The imaginary of Avenida 26 as a non-place among public officials reveals their uncomfortable awareness that Avenida 26 is an extremely segregated—and at times violent—place. The renamed section of the avenue—the “Eje de la Paz y la Memoria”—divides two very distinct neighborhoods: the middle-income neighborhood of Teusaquillo on one side, and the deprived and extremely precarious neighborhood of Santa Fe on the other. It would seem that the urban violence that characterizes the avenue would make it unsuitable for commemorative practices, yet officials have focused significant public resources in creating cultural institutions of public memory along this route.
“The side that is in Teusaquillo is cool, I have friends working with screen printing, who have a cultural center, there is the graffiti […]. In front of the cemetery [on the Santa Fe side], it’s very ugly, people steal and at night there are many homeless people […], I really prefer not to be there,” said Santiago, a skater and graffiti artist, capturing the geographical imagination of the street as a divided space.
In this context, the siting of the CMPyR and the future Museum of Memory, as well as ancillary museum initiatives, on Avenida 26 is not unintentional or strictly about memory. They represent selective investments on one side of the street in the middle-class neighborhood of Teusaquillo, and not on the Santa Fe side. The siting of these projects on Avenida 26 is not due to the relevance of this place for commemorative purposes, but instead acts as a revitalization strategy that encloses the more economically viable neighborhood through cultural projects as a means of shielding this neighborhood from the poverty and urban violence on the other side of Avenida 26. A member of the current CMPyR administration mentioned this selective use of the street when sharing his unease over being located to what he perceives as the “wrong” side of the street: “We work looking at that side [pointing to the Teusaquillo side], or we go to the mayor’s office, but we don’t go over there [the Santa Fe side]. […] One is always between two parallel worlds. Let’s say that, among ourselves, we know that on the other [Santa Fe] side there is the jungle.”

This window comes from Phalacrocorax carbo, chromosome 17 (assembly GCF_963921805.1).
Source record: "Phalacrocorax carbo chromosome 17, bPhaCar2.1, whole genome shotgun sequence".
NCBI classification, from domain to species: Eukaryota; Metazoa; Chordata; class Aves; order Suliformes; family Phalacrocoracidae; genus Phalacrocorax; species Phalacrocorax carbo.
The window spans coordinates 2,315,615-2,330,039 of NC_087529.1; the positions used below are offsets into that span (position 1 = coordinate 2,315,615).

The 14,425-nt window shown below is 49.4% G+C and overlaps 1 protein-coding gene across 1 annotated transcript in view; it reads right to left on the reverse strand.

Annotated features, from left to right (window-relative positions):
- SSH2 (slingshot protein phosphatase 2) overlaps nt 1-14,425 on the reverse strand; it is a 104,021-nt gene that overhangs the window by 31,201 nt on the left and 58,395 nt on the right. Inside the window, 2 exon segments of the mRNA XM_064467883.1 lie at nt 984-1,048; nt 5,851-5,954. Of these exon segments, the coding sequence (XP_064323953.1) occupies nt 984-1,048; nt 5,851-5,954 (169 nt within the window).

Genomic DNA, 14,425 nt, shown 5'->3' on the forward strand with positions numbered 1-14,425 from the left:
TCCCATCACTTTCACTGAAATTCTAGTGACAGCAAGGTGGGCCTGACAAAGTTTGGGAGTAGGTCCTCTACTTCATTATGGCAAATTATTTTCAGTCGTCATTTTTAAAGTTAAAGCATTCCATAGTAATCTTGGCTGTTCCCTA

© Violante Torre, February 2018.
In this scenario, Avenida 26 acts as a true frontier between two neighborhoods that memory professionals deem to be incompatible. Indeed, cultural actors and memory professionals seem to identify two different Avenidas: one apt to welcome initiatives and spaces of memory; the other inaccessible due to urban violence.
Enclosed spaces, incompatible languages
The consequences of this enclosure are detrimental to the low-income communities on the Santa Fe side of the street. Gates and security guards around the CMPyR contribute to a significant securitization of this area. Candle and flower sellers on the Santa Fe side, who work informally, face increased policing, disrupting their business and limiting their ability to develop a regular clientele.